As I prepare this for posting it is 3rd October, exactly two years since we left home to start on our caravan adventuring. TWO YEARS???
After leaving Blenheim we spent a few days around Nelson while Dave helped his niece with some home improvements. We stayed in the NZMCA camp which is part of the Richmond Racecourse/Showground.
The Racecourse is a very quiet place most of the time although it’s easy to imagine the bustle on race days. All the buildings are so old particularly the enclosed horse boxes, the doors worn down by generations of strong horse teeth. Nearby the open stalls were once shaded by an avenue of huge, really huge old trees, now reduced to stumps.
Near the grandstand is a memorial to the Wahine, surrounded by a garden full of flowers and herbs (which I was invited to use).
The grass everywhere was very green and identical brown horses covered with identical horse blankets grazed everywhere in the outlying paddocks – how do the owners tell them apart? Sheep grazed in the middle of the racetrack. A young police dog was being put through its paces in a back area.
On Sunday morning there was a little Farmers Market – two fruit and vegie stalls, a soap stall with some creative products, one selling the usual alternative health products, and two craft stalls, one covered with original crocheted hats mostly a la Minion style but with various twists. I should have taken photos; here’s one of my more conventional ones if that adjective can possibly be used!
We drove up to Mapua, Ruby Bay and Motueka for the day and explored the coastline. Motueka was once an important port but is now a pretty stretch of coastline deserted except for the wreck of the Janie Seddon which belonged to the big fishing company Talleys and was beached in the 50s. She was the company’s first fishing vessel built in Scotland in 1903 and was used as a Port Examination Vessel in Wellington during WW2. Talleys bought her as a coal-powered fishing trawler in 1947. Some people have expressed concern about safety hazards but as one local says, is the wreck any less safe now than it already has been for decades? It’s a landmark and a key part of Motueka’s history. http://www.stuff.co.nz/nelson-mail/news/63407740/Old-wrecks-days-may-be-numbered.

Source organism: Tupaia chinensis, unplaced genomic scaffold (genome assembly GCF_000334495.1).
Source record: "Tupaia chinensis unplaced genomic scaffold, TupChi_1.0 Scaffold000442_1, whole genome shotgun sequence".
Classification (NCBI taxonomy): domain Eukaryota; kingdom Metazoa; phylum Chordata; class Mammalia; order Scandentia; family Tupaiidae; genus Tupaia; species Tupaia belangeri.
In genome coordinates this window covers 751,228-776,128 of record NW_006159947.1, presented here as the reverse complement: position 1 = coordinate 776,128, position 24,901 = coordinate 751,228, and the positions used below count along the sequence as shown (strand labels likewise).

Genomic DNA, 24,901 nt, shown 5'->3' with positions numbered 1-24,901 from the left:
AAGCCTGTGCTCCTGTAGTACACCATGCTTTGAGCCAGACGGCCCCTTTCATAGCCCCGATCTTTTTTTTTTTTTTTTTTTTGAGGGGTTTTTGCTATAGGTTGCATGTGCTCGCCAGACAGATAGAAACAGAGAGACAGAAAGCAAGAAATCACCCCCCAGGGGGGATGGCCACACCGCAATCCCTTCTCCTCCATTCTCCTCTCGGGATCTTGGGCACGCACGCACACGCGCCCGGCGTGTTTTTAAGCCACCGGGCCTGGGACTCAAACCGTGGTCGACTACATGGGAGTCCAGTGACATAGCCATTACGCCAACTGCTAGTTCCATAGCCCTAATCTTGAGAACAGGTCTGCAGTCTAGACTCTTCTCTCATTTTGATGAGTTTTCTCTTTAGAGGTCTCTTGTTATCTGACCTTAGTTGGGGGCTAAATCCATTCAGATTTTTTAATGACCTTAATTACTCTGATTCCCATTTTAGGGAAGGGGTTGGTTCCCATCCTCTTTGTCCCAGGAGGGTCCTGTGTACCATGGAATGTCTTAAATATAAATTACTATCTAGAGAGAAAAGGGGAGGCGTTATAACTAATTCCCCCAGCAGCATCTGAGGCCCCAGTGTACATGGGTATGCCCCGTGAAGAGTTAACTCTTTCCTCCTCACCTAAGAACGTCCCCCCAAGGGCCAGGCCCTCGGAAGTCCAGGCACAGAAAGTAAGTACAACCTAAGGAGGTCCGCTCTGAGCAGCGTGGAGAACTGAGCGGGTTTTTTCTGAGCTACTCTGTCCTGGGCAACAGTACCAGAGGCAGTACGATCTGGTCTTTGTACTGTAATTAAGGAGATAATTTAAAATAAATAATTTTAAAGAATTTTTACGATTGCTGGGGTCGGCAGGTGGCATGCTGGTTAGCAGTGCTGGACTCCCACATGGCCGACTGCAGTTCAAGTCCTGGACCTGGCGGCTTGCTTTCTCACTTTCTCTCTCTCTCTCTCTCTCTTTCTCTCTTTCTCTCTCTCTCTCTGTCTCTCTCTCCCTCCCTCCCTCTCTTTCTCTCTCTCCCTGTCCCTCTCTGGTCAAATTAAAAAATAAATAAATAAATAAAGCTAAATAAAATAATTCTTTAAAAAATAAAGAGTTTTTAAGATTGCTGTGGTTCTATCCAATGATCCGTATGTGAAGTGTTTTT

It looked like the locals take considerable pride in the shoreline. Colourful flowers were everywhere. I was intrigued by what I think is a giant Billbergia (“Queen’s Tears”), certainly the biggest I’ve ever seen. We will have to go back later to see the flowers to confirm this.